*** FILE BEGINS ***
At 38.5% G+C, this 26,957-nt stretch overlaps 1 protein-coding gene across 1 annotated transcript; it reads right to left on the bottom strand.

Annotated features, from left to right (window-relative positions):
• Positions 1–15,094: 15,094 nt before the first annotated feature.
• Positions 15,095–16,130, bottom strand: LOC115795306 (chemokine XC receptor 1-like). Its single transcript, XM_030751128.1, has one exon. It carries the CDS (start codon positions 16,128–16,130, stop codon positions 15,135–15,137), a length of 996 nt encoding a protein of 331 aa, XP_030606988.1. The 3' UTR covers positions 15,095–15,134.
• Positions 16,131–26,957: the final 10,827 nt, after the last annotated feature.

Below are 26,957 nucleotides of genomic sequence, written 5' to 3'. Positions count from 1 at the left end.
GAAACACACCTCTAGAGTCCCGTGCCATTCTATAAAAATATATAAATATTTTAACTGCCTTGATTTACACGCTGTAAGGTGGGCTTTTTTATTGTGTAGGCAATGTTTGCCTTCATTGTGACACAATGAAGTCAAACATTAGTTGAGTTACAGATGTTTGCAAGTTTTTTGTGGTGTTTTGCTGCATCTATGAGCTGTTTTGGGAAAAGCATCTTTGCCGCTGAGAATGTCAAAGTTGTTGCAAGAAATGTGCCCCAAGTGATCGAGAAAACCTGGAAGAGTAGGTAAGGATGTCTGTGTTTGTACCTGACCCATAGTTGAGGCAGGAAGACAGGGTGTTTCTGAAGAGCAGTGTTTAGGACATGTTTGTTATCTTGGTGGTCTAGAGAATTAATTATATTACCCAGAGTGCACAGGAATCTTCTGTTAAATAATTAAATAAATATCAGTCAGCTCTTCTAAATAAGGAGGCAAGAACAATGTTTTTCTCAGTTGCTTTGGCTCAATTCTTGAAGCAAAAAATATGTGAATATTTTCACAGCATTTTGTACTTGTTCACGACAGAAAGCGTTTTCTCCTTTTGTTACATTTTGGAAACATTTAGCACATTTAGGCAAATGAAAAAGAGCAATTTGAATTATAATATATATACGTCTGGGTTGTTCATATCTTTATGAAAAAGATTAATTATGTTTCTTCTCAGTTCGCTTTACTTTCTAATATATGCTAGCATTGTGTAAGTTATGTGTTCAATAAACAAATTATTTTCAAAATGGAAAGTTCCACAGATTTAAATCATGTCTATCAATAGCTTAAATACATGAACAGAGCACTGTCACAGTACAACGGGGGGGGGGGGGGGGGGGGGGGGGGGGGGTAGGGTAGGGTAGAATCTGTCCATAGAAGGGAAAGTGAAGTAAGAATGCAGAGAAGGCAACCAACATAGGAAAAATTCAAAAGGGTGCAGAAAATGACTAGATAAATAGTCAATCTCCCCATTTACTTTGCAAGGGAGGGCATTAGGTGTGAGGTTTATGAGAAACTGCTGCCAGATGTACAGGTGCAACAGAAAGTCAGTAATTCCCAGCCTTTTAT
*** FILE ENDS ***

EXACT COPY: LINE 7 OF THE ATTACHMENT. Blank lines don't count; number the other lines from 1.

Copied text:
GAAACACACCTCTAGAGTCCCGTGCCATTCTATAAAAATATATAAATATTTTAACTGCCTTGATTTACACGCTGTAAGGTGGGCTTTTTTATTGTGTAGGCAATGTTTGCCTTCATTGTGACACAATGAAGTCAAACATTAGTTGAGTTACAGATGTTTGCAAGTTTTTTGTGGTGTTTTGCTGCATCTATGAGCTGTTTTGGGAAAAGCATCTTTGCCGCTGAGAATGTCAAAGTTGTTGCAAGAAATGTGCCCCAAGTGATCGAGAAAACCTGGAAGAGTAGGTAAGGATGTCTGTGTTTGTACCTGACCCATAGTTGAGGCAGGAAGACAGGGTGTTTCTGAAGAGCAGTGTTTAGGACATGTTTGTTATCTTGGTGGTCTAGAGAATTAATTATATTACCCAGAGTGCACAGGAATCTTCTGTTAAATAATTAAATAAATATCAGTCAGCTCTTCTAAATAAGGAGGCAAGAACAATGTTTTTCTCAGTTGCTTTGGCTCAATTCTTGAAGCAAAAAATATGTGAATATTTTCACAGCATTTTGTACTTGTTCACGACAGAAAGCGTTTTCTCCTTTTGTTACATTTTGGAAACATTTAGCACATTTAGGCAAATGAAAAAGAGCAATTTGAATTATAATATATATACGTCTGGGTTGTTCATATCTTTATGAAAAAGATTAATTATGTTTCTTCTCAGTTCGCTTTACTTTCTAATATATGCTAGCATTGTGTAAGTTATGTGTTCAATAAACAAATTATTTTCAAAATGGAAAGTTCCACAGATTTAAATCATGTCTATCAATAGCTTAAATACATGAACAGAGCACTGTCACAGTACAACGGGGGGGGGGGGGGGGGGGGGGGGGGGGGGTAGGGTAGGGTAGAATCTGTCCATAGAAGGGAAAGTGAAGTAAGAATGCAGAGAAGGCAACCAACATAGGAAAAATTCAAAAGGGTGCAGAAAATGACTAGATAAATAGTCAATCTCCCCATTTACTTTGCAAGGGAGGGCATTAGGTGTGAGGTTTATGAGAAACTGCTGCCAGATGTACAGGTGCAACAGAAAGTCAGTAATTCCCAGCCTTTTAT